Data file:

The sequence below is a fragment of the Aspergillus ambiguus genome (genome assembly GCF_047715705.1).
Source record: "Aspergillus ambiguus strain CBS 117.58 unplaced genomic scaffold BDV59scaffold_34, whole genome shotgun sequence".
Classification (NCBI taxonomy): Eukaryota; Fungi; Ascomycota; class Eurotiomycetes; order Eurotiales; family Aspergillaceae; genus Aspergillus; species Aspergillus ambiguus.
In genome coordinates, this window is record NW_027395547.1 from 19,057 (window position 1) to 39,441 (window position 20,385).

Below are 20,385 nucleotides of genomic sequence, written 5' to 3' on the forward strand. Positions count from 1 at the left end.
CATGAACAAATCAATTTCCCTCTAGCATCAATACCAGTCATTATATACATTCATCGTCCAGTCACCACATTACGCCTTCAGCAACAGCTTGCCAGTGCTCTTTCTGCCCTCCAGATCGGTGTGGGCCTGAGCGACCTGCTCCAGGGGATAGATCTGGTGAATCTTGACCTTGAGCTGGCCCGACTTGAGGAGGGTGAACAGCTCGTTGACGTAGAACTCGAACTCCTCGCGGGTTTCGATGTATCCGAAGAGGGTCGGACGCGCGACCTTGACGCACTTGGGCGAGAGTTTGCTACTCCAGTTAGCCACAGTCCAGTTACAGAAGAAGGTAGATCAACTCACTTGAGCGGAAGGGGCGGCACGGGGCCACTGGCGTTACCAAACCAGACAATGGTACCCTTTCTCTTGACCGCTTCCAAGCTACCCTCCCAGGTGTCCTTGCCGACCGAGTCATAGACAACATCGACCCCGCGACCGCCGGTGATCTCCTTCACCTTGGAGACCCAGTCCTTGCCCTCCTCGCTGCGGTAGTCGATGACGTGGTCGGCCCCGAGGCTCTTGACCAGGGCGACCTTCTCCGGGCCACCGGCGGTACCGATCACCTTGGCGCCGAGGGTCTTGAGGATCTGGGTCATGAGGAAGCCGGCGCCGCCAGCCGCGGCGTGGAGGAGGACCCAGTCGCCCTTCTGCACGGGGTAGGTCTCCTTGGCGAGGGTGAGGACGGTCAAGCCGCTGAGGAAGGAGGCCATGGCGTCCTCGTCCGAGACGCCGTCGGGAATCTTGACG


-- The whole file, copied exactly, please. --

The sequence below is a fragment of the Aspergillus ambiguus genome (genome assembly GCF_047715705.1).
Source record: "Aspergillus ambiguus strain CBS 117.58 unplaced genomic scaffold BDV59scaffold_34, whole genome shotgun sequence".
Classification (NCBI taxonomy): Eukaryota; Fungi; Ascomycota; class Eurotiomycetes; order Eurotiales; family Aspergillaceae; genus Aspergillus; species Aspergillus ambiguus.
In genome coordinates, this window is record NW_027395547.1 from 19,057 (window position 1) to 39,441 (window position 20,385).

Below are 20,385 nucleotides of genomic sequence, written 5' to 3' on the forward strand. Positions count from 1 at the left end.
CATGAACAAATCAATTTCCCTCTAGCATCAATACCAGTCATTATATACATTCATCGTCCAGTCACCACATTACGCCTTCAGCAACAGCTTGCCAGTGCTCTTTCTGCCCTCCAGATCGGTGTGGGCCTGAGCGACCTGCTCCAGGGGATAGATCTGGTGAATCTTGACCTTGAGCTGGCCCGACTTGAGGAGGGTGAACAGCTCGTTGACGTAGAACTCGAACTCCTCGCGGGTTTCGATGTATCCGAAGAGGGTCGGACGCGCGACCTTGACGCACTTGGGCGAGAGTTTGCTACTCCAGTTAGCCACAGTCCAGTTACAGAAGAAGGTAGATCAACTCACTTGAGCGGAAGGGGCGGCACGGGGCCACTGGCGTTACCAAACCAGACAATGGTACCCTTTCTCTTGACCGCTTCCAAGCTACCCTCCCAGGTGTCCTTGCCGACCGAGTCATAGACAACATCGACCCCGCGACCGCCGGTGATCTCCTTCACCTTGGAGACCCAGTCCTTGCCCTCCTCGCTGCGGTAGTCGATGACGTGGTCGGCCCCGAGGCTCTTGACCAGGGCGACCTTCTCCGGGCCACCGGCGGTACCGATCACCTTGGCGCCGAGGGTCTTGAGGATCTGGGTCATGAGGAAGCCGGCGCCGCCAGCCGCGGCGTGGAGGAGGACCCAGTCGCCCTTCTGCACGGGGTAGGTCTCCTTGGCGAGGGTGAGGACGGTCAAGCCGCTGAGGAAGGAGGCCATGGCGTCCTCGTCCGAGACGCCGTCGGGAATCTTGACG